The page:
Trump Administration Plans for Small Businesses Who are Impacted by COVID-19
Mallory Blount, Director of Specialty Media at The White House, emails:
President Donald J. Trump is working to provide financial relief for small businesses harmed by the coronavirus outbreak.
· The President and his Administration are working to provide disaster loans and further support to small business owners affected by the coronavirus outbreak.
· The President signed legislation to support billions in low-interest disaster loans for small businesses economically impacted by the coronavirus.
o The Small Business Administration (SBA) has streamlined the application process for these loans, which offer up to $2 million in assistance for each affected small business.
o SBA’s traditional loan programs also remain available, including approximately $18 billion in the 7(a) loan program.
· The Department of Agriculture offers loan guarantees for rural businesses.
· The Export-Import Bank of the United States is offering a number of relief measures for small businesses, including waivers and deadline extensions.
· The Department of the Treasury has delayed Tax Day until July 15th, giving small business owners more time to pay their taxes without incurring interest or other penalties.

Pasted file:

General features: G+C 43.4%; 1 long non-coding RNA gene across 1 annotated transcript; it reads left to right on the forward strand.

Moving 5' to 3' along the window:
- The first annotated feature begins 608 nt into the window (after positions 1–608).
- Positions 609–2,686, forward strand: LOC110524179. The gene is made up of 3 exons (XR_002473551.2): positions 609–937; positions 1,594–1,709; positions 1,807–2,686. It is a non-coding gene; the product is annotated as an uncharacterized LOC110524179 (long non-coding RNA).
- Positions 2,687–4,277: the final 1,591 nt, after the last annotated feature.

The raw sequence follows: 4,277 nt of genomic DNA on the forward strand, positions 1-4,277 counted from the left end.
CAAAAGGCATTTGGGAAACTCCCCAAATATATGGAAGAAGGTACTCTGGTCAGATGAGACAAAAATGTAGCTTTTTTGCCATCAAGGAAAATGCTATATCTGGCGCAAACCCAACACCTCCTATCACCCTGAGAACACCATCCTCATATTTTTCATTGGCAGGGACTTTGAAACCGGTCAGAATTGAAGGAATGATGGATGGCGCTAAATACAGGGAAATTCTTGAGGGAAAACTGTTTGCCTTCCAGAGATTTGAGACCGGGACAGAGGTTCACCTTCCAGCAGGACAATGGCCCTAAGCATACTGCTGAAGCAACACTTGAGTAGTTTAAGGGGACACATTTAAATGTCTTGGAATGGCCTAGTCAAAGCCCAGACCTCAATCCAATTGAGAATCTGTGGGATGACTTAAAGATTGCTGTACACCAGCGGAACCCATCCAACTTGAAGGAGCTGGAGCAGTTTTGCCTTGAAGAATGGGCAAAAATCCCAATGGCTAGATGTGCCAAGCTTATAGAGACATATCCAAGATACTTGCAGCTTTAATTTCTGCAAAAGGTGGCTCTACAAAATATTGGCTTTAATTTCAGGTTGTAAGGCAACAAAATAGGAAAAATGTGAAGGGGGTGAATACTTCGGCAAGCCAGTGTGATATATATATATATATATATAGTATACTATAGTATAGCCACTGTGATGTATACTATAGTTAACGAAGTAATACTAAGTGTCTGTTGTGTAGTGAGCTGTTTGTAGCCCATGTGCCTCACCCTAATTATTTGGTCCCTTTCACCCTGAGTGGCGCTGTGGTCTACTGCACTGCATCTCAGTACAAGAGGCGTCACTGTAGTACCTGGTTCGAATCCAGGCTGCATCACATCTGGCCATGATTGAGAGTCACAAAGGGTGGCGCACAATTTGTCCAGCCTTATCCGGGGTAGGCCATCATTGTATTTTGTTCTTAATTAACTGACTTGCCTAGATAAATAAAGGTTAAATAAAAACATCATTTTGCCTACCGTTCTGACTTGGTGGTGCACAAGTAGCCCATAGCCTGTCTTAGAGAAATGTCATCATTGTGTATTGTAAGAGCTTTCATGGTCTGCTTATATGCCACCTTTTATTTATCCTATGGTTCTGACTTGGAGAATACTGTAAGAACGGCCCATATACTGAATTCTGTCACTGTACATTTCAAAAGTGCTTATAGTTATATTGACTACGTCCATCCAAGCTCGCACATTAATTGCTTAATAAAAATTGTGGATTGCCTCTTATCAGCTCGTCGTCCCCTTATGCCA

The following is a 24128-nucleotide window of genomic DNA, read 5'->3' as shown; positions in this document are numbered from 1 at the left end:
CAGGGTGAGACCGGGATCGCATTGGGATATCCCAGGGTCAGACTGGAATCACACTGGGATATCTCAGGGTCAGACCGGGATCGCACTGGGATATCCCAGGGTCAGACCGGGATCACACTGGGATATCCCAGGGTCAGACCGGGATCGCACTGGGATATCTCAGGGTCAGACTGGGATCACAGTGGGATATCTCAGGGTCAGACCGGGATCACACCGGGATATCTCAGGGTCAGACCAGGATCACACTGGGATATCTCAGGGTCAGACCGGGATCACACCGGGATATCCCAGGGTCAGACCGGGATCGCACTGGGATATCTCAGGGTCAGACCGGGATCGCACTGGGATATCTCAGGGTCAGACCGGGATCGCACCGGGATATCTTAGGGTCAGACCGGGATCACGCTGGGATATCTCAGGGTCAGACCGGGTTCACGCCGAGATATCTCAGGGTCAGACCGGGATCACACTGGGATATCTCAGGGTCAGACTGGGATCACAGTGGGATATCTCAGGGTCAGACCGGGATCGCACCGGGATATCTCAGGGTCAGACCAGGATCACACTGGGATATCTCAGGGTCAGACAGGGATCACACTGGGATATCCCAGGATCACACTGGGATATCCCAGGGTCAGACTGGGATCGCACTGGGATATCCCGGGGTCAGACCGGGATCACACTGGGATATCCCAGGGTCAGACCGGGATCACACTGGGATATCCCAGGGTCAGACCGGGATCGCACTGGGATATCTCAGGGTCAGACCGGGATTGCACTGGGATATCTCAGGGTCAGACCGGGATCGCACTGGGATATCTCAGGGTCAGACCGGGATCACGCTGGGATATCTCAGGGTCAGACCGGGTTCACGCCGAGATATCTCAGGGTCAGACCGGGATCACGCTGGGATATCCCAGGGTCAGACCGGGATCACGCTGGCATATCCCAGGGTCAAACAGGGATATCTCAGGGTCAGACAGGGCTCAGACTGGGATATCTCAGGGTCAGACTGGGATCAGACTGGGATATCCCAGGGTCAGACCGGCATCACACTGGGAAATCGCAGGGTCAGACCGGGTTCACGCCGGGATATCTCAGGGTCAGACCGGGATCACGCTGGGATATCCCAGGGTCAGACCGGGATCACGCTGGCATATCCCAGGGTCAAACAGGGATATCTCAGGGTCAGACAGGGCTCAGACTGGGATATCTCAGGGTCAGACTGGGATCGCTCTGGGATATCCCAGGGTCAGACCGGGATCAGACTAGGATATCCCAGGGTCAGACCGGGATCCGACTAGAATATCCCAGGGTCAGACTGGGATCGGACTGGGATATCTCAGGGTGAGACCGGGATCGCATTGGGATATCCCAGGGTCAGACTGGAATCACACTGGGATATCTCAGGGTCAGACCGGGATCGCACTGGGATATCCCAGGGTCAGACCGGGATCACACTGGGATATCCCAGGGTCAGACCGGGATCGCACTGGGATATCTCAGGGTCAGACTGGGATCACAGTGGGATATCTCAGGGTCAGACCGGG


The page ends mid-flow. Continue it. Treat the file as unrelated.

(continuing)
· The Department of Commerce has a network of centers working with state and local partners that help small and medium-sized businesses reduce costs, fill supply chain gaps, find new buyers, and more through the Commercial Service and Manufacturing Extension Partnership.
ASSISTING IMPACTED WORKERS: President Trump is taking every step to help small business employees harmed by the coronavirus outbreak.
· Included in legislation signed by the President, small business owners now receive a dollar-for-dollar tax credit for providing paid leave to employees affected by the coronavirus.
o Certain small businesses qualify for an exemption if providing paid leave would jeopardize the viability of the business.
o This legislation provides flexibility to small businesses and support for workers, instead of implementing an inefficient government-run program.
· The Department of Labor issued guidance to allow States the flexibility to pay unemployment benefits when an employer temporarily ceases operations due to the coronavirus outbreak.
o The Federal-State Unemployment Insurance Program provides benefits to eligible workers who become unemployed due to direct and indirect effects of the coronavirus.
o As part of these negotiations, the Administration is looking to provide small businesses loan forgiveness for a portion of loans they spend on payroll and other expenses.